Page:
Years ago I lived in a small apartment with a westward facing bedroom where, more often than not, the late afternoon sky would explode into a candy-colored gradient of pinks, oranges, reds and purple hues just before the sun gave way to the evening. I never tired of the glorious daily spectacle, one I especially miss now living in a northeast facing home, where sunsets are a rumor barely glowing over the hillside rather than a daily event to behold. Sunne, an ambient light, reminds me greatly of those picturesque solar events.
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Designer Marjan van Aubel conceived Sunne with a similar affection for the ephemeral moments when the sun rises or falls, alongside a desire to recreate the effect with autonomous power-efficiency in mind.
“I am fascinated by sunsets and sunrises as they contain so many beautiful colors,” says van Aubel, “Colors you can’t grasp as they are so transient. I wanted to grasp this magical moment in a natural way. Sunne was thus created as a self-powering light that mimics the suns transitions, a solar powered light designed to hang in the window.”
Just as Sunne derives its function from the sun, so is the light’s shape inspired by the celestial body itself. “The elongated shape of Sunne is ten circles aligned in a row,” explains van Aubel. The resulting design isn’t purely one of aesthetic symmetry, but also guided by a more practical reason: more surface area for Sunne’s solar panels.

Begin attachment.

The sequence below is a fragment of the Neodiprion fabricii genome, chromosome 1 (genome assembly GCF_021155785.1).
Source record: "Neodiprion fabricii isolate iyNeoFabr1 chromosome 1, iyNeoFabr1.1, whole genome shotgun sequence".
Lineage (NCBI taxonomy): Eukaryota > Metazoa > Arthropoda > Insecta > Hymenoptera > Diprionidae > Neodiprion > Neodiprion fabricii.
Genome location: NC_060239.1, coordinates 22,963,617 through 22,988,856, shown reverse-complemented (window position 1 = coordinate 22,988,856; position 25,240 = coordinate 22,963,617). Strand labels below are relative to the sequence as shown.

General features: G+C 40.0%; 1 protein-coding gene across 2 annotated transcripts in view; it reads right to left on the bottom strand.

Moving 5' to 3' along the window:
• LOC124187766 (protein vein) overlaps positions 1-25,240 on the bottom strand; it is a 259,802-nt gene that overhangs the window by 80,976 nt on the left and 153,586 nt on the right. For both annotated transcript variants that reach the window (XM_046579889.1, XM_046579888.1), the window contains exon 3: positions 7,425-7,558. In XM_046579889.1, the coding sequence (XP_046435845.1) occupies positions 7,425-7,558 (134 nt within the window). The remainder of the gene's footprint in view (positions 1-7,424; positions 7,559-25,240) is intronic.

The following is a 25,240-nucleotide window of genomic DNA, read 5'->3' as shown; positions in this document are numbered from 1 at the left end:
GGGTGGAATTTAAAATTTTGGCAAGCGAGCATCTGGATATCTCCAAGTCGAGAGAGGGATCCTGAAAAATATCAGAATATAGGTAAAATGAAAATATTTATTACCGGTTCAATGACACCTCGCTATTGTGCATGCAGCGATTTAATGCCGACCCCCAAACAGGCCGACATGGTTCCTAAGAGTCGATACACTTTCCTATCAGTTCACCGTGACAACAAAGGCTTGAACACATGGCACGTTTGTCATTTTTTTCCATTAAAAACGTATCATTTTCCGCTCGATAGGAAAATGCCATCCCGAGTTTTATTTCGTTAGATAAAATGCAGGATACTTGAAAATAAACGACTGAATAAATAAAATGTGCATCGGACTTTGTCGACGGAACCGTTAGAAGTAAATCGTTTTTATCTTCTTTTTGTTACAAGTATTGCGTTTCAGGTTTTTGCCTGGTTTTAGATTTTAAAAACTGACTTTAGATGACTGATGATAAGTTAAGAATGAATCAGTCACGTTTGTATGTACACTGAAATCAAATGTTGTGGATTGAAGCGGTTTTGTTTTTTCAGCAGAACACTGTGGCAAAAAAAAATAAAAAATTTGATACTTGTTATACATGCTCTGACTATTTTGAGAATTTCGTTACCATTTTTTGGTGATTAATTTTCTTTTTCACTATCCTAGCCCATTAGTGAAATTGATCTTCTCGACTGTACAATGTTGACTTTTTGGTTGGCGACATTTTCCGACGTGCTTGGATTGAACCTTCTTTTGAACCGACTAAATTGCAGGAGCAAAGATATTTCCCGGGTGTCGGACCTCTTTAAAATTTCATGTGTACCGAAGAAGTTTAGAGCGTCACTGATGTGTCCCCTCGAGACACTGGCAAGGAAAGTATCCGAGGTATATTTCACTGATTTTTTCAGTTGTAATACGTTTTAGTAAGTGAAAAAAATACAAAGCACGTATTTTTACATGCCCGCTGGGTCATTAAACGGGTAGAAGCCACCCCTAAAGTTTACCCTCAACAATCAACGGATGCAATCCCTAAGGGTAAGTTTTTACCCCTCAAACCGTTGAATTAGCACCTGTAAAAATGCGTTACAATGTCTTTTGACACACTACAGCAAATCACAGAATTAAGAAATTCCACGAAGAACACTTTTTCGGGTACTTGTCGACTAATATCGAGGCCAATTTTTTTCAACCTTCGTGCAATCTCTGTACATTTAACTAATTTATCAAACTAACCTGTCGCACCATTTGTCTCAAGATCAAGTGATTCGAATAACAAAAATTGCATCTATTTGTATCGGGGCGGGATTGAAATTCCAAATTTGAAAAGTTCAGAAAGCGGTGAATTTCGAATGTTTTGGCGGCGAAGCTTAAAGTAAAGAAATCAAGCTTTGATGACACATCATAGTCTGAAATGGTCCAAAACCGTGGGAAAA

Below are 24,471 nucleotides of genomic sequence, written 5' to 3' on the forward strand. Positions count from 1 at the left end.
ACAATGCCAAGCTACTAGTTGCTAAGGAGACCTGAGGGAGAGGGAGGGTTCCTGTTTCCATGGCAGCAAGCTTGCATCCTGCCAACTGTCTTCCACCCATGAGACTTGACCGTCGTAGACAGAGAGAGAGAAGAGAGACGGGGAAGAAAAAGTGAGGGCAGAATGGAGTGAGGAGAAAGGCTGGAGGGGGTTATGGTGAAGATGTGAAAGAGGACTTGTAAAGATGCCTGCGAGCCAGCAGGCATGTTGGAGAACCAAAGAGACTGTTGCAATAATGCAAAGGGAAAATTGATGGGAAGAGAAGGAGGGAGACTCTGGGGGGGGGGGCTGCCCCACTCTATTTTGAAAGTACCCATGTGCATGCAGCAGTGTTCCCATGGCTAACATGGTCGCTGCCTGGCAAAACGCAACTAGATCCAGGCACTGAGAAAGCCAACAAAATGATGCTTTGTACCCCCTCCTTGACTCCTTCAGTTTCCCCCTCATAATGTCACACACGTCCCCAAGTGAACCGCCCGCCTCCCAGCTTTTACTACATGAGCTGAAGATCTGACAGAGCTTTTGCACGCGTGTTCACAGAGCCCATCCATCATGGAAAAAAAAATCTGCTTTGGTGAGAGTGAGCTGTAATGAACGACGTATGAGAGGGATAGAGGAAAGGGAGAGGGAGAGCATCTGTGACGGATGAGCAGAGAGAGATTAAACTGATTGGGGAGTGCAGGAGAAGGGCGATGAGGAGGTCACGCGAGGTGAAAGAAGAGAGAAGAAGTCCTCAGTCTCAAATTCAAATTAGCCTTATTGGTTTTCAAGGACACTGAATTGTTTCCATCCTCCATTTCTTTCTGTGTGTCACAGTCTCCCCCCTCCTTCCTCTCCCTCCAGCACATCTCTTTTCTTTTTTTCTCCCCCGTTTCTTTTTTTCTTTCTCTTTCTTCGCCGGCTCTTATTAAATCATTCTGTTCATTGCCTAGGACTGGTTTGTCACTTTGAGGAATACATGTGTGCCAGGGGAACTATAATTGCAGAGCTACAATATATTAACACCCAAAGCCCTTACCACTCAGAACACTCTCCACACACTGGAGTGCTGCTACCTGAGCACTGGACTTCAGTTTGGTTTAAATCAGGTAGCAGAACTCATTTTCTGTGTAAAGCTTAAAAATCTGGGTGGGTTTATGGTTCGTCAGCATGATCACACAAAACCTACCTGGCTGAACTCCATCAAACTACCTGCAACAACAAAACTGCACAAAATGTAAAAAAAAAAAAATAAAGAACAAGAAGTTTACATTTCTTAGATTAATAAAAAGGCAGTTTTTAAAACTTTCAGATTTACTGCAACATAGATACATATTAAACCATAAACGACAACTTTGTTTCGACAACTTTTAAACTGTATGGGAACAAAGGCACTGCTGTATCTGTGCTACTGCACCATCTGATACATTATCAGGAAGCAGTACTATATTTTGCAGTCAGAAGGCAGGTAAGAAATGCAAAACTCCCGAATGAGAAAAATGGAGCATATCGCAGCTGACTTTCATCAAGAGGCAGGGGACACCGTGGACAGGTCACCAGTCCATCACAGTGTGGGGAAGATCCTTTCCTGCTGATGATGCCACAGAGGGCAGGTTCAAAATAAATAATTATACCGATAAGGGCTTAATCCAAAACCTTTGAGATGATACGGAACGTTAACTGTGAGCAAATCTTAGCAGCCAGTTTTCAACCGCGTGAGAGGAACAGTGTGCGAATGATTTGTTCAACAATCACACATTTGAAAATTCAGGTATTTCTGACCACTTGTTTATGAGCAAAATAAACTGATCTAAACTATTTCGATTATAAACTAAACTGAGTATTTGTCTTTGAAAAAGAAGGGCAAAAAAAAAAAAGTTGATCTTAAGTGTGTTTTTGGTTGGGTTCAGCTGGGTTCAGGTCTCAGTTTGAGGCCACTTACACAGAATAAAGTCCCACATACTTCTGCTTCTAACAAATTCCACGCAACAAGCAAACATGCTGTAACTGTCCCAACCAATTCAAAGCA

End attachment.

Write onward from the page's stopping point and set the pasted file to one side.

Designed to hang in front of a window from two steel wires, once installed the Sunne’s 31.5-inch width subtly references the horizon while also charging up the light’s autonomous power source. Sunne’s array of solar cells were developed in partnership with ECN.TNO, one of the most advanced energy research centers in Europe.
During the day, Sunne is designed to soak in sun and store the energy in an integrated battery, which it then taps throughout the evening to cast a soft ambient light with three illumination settings to choose from: Sunne Rise, Sunne Light and Sunne Set.
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Sunne launched this month (March) on Kickstarter as Marjan van Aubel Studio’s first self-initiated product. Later this year, van Aubel also plans to present another sun-powered proposal of her making, a new solar roof as part of the Dutch Pavilion at the World Expo in Dubai.